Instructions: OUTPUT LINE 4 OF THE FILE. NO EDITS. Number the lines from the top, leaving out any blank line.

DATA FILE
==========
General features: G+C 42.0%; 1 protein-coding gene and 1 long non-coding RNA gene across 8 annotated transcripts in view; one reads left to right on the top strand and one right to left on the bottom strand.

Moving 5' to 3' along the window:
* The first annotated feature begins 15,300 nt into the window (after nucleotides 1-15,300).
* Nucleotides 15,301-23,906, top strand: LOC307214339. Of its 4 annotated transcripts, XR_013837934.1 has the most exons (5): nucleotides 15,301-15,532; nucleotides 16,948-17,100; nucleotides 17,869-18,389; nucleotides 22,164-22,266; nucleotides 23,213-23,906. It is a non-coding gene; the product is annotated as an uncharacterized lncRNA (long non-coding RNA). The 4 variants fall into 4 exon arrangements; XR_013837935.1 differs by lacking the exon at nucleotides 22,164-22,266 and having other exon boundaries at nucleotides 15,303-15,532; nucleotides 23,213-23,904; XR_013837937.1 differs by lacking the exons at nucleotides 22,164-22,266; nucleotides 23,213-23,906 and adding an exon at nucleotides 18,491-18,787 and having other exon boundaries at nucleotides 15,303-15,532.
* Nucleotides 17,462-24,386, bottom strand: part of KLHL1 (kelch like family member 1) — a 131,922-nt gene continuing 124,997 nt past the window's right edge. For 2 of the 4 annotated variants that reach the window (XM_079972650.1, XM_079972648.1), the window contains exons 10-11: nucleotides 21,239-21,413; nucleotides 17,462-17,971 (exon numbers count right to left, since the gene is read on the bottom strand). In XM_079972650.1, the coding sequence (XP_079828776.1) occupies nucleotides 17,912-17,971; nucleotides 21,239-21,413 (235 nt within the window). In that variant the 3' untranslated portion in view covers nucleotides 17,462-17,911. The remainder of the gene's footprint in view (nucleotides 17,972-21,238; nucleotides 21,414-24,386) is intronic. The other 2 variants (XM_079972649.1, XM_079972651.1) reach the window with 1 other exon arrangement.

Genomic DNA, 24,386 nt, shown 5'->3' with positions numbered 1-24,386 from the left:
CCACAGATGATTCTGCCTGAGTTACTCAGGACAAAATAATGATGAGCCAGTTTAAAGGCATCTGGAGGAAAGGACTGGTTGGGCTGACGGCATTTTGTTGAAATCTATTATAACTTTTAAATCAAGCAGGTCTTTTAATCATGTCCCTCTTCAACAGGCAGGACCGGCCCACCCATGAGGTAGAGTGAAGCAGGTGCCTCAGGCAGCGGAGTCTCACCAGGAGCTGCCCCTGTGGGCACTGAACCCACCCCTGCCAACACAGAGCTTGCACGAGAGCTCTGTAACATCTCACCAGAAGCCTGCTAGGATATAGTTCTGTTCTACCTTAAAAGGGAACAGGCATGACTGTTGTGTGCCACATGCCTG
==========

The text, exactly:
* Nucleotides 15,301-23,906, top strand: LOC307214339. Of its 4 annotated transcripts, XR_013837934.1 has the most exons (5): nucleotides 15,301-15,532; nucleotides 16,948-17,100; nucleotides 17,869-18,389; nucleotides 22,164-22,266; nucleotides 23,213-23,906. It is a non-coding gene; the product is annotated as an uncharacterized lncRNA (long non-coding RNA). The 4 variants fall into 4 exon arrangements; XR_013837935.1 differs by lacking the exon at nucleotides 22,164-22,266 and having other exon boundaries at nucleotides 15,303-15,532; nucleotides 23,213-23,904; XR_013837937.1 differs by lacking the exons at nucleotides 22,164-22,266; nucleotides 23,213-23,906 and adding an exon at nucleotides 18,491-18,787 and having other exon boundaries at nucleotides 15,303-15,532.